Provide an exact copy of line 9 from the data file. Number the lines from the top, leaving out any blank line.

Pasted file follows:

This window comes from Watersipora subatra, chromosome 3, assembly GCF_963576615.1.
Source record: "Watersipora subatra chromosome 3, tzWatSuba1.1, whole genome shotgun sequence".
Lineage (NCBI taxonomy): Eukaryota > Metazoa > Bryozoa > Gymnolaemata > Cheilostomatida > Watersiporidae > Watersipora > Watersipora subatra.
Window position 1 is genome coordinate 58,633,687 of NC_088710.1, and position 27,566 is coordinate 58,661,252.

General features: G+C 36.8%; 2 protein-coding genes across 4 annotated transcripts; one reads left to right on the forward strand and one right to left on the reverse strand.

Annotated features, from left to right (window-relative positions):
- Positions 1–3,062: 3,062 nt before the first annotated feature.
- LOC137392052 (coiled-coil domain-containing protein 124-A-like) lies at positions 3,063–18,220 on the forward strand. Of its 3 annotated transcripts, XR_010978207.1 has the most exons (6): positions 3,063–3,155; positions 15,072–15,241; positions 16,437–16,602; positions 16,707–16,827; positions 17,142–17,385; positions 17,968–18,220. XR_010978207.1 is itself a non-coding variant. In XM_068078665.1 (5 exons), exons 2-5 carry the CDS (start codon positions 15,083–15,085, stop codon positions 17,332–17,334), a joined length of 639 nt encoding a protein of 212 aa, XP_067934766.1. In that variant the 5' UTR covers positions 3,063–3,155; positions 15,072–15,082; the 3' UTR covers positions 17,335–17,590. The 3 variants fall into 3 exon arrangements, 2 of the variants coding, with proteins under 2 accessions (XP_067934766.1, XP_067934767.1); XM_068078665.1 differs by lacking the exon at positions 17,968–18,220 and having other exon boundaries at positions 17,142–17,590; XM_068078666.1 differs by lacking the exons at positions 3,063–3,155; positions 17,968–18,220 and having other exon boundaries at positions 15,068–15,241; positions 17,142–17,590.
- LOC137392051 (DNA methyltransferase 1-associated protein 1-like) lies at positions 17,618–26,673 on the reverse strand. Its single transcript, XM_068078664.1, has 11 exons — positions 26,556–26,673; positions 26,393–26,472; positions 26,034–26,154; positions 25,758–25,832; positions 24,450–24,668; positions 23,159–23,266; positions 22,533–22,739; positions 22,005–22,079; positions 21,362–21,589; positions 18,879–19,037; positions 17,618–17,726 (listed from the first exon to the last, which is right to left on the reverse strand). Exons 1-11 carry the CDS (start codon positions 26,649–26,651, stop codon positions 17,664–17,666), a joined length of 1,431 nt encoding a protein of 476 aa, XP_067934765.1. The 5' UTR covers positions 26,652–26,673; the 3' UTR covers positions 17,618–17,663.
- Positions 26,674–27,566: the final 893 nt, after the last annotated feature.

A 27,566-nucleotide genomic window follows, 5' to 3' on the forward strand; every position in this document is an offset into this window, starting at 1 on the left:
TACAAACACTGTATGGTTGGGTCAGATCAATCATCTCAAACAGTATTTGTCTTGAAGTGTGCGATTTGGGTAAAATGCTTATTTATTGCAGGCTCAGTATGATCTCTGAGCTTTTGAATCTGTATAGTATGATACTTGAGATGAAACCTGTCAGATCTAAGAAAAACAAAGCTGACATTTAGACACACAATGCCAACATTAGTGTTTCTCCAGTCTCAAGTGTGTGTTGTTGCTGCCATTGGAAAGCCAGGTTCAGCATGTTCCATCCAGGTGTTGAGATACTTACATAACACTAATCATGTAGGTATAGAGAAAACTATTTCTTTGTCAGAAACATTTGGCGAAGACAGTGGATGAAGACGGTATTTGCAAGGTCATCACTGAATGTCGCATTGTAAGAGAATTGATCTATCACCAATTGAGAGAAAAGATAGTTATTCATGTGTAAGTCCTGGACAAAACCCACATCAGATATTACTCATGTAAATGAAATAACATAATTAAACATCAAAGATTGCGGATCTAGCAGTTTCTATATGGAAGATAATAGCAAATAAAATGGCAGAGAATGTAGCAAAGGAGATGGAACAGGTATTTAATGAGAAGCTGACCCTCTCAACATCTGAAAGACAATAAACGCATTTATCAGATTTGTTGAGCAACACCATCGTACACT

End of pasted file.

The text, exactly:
- LOC137392051 (DNA methyltransferase 1-associated protein 1-like) lies at positions 17,618–26,673 on the reverse strand. Its single transcript, XM_068078664.1, has 11 exons — positions 26,556–26,673; positions 26,393–26,472; positions 26,034–26,154; positions 25,758–25,832; positions 24,450–24,668; positions 23,159–23,266; positions 22,533–22,739; positions 22,005–22,079; positions 21,362–21,589; positions 18,879–19,037; positions 17,618–17,726 (listed from the first exon to the last, which is right to left on the reverse strand). Exons 1-11 carry the CDS (start codon positions 26,649–26,651, stop codon positions 17,664–17,666), a joined length of 1,431 nt encoding a protein of 476 aa, XP_067934765.1. The 5' UTR covers positions 26,652–26,673; the 3' UTR covers positions 17,618–17,663.